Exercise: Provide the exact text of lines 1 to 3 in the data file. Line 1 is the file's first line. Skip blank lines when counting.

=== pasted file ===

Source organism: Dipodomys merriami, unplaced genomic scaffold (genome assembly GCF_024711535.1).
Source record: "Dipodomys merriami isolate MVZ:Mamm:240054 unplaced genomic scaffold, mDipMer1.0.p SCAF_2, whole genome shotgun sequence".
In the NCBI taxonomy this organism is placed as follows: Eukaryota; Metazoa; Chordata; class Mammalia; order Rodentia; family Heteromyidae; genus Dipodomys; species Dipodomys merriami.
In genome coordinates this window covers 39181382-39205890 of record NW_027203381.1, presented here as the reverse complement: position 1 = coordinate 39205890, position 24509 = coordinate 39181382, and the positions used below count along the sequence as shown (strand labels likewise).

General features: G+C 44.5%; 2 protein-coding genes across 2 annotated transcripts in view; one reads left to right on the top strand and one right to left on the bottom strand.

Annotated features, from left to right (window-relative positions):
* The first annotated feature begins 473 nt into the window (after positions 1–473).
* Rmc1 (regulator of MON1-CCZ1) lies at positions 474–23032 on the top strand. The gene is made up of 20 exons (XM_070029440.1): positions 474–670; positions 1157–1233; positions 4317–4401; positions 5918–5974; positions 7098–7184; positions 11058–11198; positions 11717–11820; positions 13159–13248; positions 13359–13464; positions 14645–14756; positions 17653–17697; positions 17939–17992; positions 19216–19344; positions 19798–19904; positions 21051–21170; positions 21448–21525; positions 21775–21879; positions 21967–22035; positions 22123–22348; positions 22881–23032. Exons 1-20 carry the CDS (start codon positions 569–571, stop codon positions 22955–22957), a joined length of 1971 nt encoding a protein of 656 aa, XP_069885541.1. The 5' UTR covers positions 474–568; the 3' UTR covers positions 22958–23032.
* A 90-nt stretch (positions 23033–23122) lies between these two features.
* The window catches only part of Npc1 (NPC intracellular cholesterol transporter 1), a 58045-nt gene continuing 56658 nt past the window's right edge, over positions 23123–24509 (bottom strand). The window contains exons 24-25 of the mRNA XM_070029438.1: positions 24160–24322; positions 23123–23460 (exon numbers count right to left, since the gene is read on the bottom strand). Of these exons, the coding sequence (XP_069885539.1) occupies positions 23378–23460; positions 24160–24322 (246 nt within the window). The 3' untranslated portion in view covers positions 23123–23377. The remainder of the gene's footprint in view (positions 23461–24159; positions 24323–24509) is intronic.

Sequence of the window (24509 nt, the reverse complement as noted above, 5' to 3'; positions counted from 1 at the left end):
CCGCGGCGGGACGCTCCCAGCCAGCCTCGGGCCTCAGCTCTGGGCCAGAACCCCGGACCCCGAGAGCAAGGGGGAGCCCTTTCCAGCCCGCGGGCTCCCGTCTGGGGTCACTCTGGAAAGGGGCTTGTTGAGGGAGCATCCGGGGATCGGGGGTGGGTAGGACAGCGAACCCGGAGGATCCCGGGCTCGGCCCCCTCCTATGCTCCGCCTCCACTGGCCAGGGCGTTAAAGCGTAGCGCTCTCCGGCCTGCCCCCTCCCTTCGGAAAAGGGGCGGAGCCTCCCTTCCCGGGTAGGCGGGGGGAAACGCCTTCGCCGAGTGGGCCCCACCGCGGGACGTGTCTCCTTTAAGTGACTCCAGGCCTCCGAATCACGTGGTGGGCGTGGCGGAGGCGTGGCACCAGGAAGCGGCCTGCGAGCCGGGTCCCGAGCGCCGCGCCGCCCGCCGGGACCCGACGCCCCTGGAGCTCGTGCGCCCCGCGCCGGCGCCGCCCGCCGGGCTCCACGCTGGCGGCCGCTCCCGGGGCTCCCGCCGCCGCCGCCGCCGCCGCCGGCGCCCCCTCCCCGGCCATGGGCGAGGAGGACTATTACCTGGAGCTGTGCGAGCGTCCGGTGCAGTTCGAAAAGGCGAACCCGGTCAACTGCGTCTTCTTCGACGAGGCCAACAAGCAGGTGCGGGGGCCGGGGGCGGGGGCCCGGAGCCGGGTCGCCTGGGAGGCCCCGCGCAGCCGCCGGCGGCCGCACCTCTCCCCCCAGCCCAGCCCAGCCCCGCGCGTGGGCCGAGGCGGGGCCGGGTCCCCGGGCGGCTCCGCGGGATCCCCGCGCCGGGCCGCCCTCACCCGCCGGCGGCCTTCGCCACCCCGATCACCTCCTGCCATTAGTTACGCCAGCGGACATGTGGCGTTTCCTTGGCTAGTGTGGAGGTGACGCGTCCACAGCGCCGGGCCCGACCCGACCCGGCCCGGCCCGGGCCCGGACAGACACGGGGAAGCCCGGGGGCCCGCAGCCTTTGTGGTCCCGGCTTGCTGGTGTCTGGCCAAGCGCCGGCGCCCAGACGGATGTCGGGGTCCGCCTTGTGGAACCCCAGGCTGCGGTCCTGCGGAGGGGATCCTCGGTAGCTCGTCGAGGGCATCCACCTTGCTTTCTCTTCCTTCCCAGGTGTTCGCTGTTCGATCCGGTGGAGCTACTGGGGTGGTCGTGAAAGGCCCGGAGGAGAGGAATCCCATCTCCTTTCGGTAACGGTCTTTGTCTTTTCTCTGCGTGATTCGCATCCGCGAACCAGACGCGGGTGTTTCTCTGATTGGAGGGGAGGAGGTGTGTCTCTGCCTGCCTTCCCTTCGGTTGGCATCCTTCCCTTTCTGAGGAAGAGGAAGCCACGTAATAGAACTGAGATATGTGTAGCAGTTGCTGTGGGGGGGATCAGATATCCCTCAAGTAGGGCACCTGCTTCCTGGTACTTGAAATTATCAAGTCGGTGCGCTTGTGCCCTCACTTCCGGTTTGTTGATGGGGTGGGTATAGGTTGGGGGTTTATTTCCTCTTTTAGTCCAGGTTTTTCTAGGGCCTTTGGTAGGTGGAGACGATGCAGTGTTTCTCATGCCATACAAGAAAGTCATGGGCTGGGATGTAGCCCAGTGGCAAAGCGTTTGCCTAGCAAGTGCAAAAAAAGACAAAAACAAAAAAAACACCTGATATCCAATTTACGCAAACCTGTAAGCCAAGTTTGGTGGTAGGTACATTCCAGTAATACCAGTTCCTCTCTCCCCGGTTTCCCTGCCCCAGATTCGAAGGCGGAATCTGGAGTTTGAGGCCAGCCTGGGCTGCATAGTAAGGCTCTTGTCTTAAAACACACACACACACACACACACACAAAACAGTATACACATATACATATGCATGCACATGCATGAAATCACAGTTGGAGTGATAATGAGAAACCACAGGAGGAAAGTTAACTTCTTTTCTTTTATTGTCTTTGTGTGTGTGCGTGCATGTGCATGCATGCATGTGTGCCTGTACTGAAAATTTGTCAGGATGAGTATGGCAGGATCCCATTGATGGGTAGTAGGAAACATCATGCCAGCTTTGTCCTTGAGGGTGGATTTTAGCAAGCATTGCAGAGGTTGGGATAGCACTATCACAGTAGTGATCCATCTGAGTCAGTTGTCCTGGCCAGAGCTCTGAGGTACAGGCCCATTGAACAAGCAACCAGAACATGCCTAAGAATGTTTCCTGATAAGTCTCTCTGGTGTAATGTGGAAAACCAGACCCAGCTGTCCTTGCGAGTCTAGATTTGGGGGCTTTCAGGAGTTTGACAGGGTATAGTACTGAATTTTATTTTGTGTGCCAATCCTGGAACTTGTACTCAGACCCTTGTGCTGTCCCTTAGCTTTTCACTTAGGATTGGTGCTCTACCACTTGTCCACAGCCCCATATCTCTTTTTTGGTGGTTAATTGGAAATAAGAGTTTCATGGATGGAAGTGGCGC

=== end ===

Source organism: Dipodomys merriami, unplaced genomic scaffold (genome assembly GCF_024711535.1).
Source record: "Dipodomys merriami isolate MVZ:Mamm:240054 unplaced genomic scaffold, mDipMer1.0.p SCAF_2, whole genome shotgun sequence".
In the NCBI taxonomy this organism is placed as follows: Eukaryota; Metazoa; Chordata; class Mammalia; order Rodentia; family Heteromyidae; genus Dipodomys; species Dipodomys merriami.